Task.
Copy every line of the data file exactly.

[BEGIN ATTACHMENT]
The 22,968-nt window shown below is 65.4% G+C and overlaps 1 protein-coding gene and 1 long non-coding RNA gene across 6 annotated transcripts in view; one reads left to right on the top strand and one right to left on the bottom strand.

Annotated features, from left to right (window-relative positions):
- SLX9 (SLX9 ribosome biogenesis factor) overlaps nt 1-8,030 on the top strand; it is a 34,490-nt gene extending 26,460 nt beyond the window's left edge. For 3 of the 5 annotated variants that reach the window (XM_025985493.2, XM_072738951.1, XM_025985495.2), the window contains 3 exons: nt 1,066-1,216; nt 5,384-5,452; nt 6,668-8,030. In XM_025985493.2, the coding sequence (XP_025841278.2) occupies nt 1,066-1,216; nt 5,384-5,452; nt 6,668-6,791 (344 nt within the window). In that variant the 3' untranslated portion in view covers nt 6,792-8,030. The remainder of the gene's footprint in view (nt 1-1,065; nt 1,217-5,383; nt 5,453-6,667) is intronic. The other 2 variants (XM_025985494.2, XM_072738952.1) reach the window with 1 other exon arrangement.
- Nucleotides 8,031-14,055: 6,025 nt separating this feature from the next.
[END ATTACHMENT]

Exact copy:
The 22,968-nt window shown below is 65.4% G+C and overlaps 1 protein-coding gene and 1 long non-coding RNA gene across 6 annotated transcripts in view; one reads left to right on the top strand and one right to left on the bottom strand.

Annotated features, from left to right (window-relative positions):
- SLX9 (SLX9 ribosome biogenesis factor) overlaps nt 1-8,030 on the top strand; it is a 34,490-nt gene extending 26,460 nt beyond the window's left edge. For 3 of the 5 annotated variants that reach the window (XM_025985493.2, XM_072738951.1, XM_025985495.2), the window contains 3 exons: nt 1,066-1,216; nt 5,384-5,452; nt 6,668-8,030. In XM_025985493.2, the coding sequence (XP_025841278.2) occupies nt 1,066-1,216; nt 5,384-5,452; nt 6,668-6,791 (344 nt within the window). In that variant the 3' untranslated portion in view covers nt 6,792-8,030. The remainder of the gene's footprint in view (nt 1-1,065; nt 1,217-5,383; nt 5,453-6,667) is intronic. The other 2 variants (XM_025985494.2, XM_072738952.1) reach the window with 1 other exon arrangement.
- Nucleotides 8,031-14,055: 6,025 nt separating this feature from the next.